IAEA safety review for Chinese small reactor

21 April 2015

China's ACP100 multi-purpose small modular reactor (SMR) design is to undergo a safety review following the recent signing of an agreement between China National Nuclear Corporation (CNNC) and the International Atomic Energy Agency (IAEA).

The agreement was signed by CNNC chief engineer Lei Zengguang and IAEA deputy director general Denis Flory (Image: CNNC)

CNNC announced today that it had signed an agreement with the IAEA on 16 April for the IAEA to undertake a Generic Reactor Safety Review (GRSR) of the ACP100.

The GRSR process reviews the completely- or partially-developed safety cases of new reactor designs that are not yet in the licensing stage. It involves an international team of experts evaluating design safety case claims against selected and applicable IAEA safety standards.

The review is scheduled to begin in July and is expected to take seven months to complete, CNNC said. During this time, the IAEA will examine the reactor's safety, prepare environmental analysis reports and look at other aspects of the design, the company said.

The ACP100 is a 'key project' of China's 12th Five-Year Plan. The preliminary design of the reactor was completed in 2014, ready for construction to start in 2015, with operation following in 2017. However, the design still awaits approval from the National Development and Reform Commission.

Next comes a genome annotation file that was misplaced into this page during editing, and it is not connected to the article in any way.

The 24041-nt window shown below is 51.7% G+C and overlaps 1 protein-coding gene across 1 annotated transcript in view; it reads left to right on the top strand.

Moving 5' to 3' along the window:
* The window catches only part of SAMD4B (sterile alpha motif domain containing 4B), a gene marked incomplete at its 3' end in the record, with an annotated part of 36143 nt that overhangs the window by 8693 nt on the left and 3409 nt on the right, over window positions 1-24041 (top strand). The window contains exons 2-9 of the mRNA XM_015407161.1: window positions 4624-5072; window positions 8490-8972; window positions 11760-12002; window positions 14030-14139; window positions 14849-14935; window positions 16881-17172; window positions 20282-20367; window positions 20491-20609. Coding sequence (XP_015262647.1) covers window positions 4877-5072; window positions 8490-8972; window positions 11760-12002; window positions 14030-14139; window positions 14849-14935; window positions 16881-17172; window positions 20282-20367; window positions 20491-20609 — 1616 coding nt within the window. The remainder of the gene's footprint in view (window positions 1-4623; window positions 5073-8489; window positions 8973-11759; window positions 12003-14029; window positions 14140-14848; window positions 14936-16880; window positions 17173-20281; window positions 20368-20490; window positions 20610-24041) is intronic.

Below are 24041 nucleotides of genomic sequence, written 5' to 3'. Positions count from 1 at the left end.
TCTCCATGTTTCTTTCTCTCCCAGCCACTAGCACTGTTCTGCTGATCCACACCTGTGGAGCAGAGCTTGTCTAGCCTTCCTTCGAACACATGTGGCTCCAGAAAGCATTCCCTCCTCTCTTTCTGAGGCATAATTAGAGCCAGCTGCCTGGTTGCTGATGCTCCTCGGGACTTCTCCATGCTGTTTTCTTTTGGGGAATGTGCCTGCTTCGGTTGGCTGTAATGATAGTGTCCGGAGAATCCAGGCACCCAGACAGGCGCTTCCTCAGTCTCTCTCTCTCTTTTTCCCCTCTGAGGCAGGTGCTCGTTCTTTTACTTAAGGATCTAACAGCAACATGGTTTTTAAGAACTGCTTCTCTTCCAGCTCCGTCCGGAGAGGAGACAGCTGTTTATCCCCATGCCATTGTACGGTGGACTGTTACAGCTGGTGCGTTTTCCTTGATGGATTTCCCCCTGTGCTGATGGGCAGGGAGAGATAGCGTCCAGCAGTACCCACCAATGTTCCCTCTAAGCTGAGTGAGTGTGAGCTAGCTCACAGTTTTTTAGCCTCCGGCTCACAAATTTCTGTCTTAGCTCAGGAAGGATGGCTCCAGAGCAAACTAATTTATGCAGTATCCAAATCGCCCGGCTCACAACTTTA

The design incorporates passive safety features and will be installed underground. Its 310 MWt pressurized water reactor produces about 100 to 150 MWe, and power plants comprising two to eight of these are envisaged, with 60-year design life and 24-month refueling. The reactor can also be used for desalination, as well as industrial and district heat applications. The design could also be used on a floating nuclear power plant.

A demonstration plant featuring two ACP100 reactors is planned for Putian in China's Fujian Province.

CNNC's larger ACP1000 reactor design successfully passed an IAEA generic reactor safety review last December. It was the first Chinese-designed reactor to have undergone review by the IAEA.

Researched and written
by World Nuclear News